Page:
Newport Road used to be called Roath Road. Here we look at Newport Road from where it starts, leaving the centre of Cardiff, to where it crosses the Rumney River.
Looking eastwards up Newport Road in the 1960s at St James church and the City Road junction on the left and the Royal infirmary right. The cooling towers at Colchester Avenue power station are visible in the distance.
Newport Road, looking down Glossop Road, with the Infirmary on left and the Blind institute on Longcross Street, bombed in WWII, on far right.
Trolley bus exiting City Road onto Newport Road with the Royal Café in the background. That corner is currently occupied by Longcross Court.
Looking eastwards along Newport Road where Four Elms Road branches off to the right. Picture taken around 1890, before the old Roath Library was constructed. The trees on the right are believed to the the four elms after which the road was named. (pic credit: Cardiff Libraries)
Roath Court lodge at the junction of Albany Road and Newport Road. The lodge was purchased by the council in 1936 and later demolished as part of a road widening scheme.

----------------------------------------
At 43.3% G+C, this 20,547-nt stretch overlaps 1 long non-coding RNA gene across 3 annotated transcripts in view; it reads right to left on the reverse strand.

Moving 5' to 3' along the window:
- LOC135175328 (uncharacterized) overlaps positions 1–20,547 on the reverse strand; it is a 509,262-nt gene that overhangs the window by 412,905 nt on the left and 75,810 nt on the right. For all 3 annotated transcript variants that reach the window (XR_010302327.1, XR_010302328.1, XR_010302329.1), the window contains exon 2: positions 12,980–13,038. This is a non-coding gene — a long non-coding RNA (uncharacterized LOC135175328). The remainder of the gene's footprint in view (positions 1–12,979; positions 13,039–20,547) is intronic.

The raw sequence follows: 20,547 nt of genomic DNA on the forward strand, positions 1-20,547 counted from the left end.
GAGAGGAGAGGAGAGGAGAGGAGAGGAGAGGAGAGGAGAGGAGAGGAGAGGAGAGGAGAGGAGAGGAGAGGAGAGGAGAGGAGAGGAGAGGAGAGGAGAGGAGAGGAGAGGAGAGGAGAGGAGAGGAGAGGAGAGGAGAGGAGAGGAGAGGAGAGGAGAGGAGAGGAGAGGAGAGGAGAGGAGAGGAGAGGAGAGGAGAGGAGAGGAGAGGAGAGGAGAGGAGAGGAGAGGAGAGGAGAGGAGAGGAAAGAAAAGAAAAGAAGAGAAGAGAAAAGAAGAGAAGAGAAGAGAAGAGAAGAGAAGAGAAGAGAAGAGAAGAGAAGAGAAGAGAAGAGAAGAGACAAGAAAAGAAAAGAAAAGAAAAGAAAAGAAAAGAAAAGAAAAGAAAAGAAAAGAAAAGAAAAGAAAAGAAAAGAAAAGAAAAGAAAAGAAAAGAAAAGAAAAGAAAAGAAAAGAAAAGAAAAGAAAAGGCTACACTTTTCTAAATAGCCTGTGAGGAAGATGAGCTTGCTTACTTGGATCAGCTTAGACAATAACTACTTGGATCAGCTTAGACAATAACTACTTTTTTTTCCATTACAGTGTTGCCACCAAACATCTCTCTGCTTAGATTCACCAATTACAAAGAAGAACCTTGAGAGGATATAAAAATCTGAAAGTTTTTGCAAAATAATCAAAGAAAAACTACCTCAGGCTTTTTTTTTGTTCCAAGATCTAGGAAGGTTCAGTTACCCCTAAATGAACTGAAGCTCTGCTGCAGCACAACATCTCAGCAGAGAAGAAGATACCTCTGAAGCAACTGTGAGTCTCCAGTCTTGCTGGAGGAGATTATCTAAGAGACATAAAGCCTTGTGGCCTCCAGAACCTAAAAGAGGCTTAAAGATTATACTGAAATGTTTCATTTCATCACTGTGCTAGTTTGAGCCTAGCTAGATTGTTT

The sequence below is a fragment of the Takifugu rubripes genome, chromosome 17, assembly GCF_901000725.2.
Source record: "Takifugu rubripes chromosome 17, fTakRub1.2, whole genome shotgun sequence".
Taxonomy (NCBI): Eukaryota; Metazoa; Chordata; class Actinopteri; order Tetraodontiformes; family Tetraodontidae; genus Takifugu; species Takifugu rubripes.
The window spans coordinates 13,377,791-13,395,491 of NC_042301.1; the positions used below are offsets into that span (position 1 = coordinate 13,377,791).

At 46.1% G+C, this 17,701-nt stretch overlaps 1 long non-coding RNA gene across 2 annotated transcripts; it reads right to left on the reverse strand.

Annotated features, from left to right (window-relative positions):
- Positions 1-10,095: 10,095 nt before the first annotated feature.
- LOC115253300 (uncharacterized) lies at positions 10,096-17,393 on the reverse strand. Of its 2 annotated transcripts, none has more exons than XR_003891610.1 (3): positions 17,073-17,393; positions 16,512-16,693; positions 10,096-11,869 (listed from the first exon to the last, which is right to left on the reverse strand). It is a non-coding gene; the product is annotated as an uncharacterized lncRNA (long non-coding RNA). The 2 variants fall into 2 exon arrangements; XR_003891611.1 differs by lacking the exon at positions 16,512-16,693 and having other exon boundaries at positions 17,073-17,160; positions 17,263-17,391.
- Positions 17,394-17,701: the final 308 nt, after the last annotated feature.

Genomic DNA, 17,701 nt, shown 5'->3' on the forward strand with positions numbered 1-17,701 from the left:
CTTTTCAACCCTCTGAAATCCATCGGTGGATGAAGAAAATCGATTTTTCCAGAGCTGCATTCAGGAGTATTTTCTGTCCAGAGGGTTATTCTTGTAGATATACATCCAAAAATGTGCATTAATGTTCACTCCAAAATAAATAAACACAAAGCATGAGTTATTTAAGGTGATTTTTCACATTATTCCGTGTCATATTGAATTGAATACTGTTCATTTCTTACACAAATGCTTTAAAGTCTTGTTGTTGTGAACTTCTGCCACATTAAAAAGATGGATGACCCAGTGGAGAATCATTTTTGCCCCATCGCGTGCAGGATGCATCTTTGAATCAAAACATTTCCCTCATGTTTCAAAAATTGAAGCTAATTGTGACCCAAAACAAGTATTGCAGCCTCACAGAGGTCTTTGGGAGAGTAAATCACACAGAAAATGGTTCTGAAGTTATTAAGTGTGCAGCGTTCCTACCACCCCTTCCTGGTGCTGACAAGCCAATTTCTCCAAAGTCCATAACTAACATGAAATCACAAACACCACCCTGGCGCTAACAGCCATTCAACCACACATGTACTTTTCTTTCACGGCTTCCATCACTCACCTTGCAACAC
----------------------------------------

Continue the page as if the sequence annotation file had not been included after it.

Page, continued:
These fine motors an bikes were lined up outside Roath Court Lodge, on the corner of Newport and Albany Road, probably 1904. The lodge was purchased by the Corporation in 1936 to enable Newport Road to be widened, hence Roath Court (Summers Funeral Home) no longer has a lodge. Behind those walls were where Roath Harriers first met – the athletics team Lynn Davies was a member of when he won his Olympic Gold medal. Read more of the history of Roath Harriers here.
Bomb damage to 218 Newport Road, Roath in March 1941
Newport Road 1892. The bridge (no longer standing) is carrying the Taff Vale Railway over Newport Road.
Pengam Coal Sidings at Newport Road in 1974 viewed from Rover Way Bridge and the area now a shopping area which includes TGIs.
James Howells garage in the late 1950s